lunes, 6 de marzo de 2017

Oncologist and organizational factors associated with variation in breast cancer multigene testing. - PubMed - NCBI

Oncologist and organizational factors associated with variation in breast cancer multigene testing. - PubMed - NCBI



 2017 Feb 21. doi: 10.1007/s10549-017-4158-z. [Epub ahead of print]

Oncologist and organizational factors associated with variation in breast cancer multigene testing.

Abstract

PURPOSE:

Multigene testing for breast cancer recurrence risk became available in 2007, yet many eligible patients remain untested. This study evaluated variation in testing rates, and oncologist and organizational factors associated with variation, in a setting without financial influences on testing.

METHODS:

We conducted a retrospective cohort study using electronic data and oncologist surveys within Kaiser Permanente Northern California, a large integrated health care system. Analyses included all 2974 test eligible patients from 2013 to 2015, 113 oncologists, and 15 practice groups. Receipt of multigene testing was evaluated with generalized linear mixed models.

RESULTS:

Overall, 39% of eligible patients had multigene testing, but rates varied widely among practice groups, ranging from 24 to 48% after case mix adjustment. This 24% difference among practices was greater than the variation associated with most patient characteristics, including comorbidities and race/ethnicity, and similar to that associated with tumor size. Practice group and oncologist factors were statistically significant contributors to the variation in testing after adjusting for patient factors. Patients were more likely to be tested if they had a female oncologist (aOR 1.60, 95% CI 1.21-2.12) or were in a practice whose chief had a high testing rate (aOR 1.20, 95% CI 1.12-1.29 per 10% increase in the percent tested).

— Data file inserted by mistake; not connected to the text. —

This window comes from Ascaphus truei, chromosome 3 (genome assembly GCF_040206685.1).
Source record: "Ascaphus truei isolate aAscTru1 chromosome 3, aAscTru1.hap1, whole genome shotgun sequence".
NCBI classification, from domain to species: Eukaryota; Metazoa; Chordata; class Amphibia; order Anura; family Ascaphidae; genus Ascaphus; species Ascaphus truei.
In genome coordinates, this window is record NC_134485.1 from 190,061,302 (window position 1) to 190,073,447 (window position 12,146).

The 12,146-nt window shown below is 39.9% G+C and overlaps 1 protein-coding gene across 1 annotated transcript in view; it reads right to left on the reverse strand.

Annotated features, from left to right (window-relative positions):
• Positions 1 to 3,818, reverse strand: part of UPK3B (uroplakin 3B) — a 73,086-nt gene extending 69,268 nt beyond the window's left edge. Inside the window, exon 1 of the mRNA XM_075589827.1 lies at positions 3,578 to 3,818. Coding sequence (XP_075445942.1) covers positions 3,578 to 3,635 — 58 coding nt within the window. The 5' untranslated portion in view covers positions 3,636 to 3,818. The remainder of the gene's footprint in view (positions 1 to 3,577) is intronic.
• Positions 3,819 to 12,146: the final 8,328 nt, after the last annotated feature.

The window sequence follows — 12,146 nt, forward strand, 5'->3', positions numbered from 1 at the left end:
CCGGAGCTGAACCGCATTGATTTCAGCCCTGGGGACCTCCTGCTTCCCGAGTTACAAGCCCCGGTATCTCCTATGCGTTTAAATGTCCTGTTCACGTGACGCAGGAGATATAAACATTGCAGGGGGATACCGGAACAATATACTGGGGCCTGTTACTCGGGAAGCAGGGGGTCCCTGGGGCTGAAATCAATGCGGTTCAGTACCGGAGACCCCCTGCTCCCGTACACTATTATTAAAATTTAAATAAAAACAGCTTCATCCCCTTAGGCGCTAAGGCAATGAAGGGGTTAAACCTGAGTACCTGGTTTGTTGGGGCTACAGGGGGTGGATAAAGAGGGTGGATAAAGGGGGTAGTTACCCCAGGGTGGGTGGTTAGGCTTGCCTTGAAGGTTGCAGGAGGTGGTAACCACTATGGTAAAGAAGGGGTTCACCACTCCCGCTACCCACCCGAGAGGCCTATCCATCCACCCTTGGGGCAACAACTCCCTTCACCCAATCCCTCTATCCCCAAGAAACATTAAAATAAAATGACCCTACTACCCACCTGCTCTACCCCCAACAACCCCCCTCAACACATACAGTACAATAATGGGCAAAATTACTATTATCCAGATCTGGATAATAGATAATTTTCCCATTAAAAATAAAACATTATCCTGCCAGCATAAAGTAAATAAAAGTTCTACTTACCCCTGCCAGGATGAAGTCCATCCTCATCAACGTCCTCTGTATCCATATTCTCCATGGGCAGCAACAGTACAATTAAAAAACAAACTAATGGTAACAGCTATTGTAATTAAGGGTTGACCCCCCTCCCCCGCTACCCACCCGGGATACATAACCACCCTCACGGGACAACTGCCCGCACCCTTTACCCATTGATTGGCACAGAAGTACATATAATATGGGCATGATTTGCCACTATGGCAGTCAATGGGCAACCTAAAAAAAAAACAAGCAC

CONCLUSIONS:

Oncologist and leadership practices play a key role in the variation in genomic test use for cancer recurrence risk even in a healthcare system without financial barriers to testing and could be a leverage point for implementing desired practice changes for new genomic advances.

KEYWORDS:

Genetic testing; Genomics; Practice change; Practice variation; Recurrence risk

PMID:
 
28224383
 
DOI:
 
10.1007/s10549-017-4158-z

[PubMed - as supplied by publisher]

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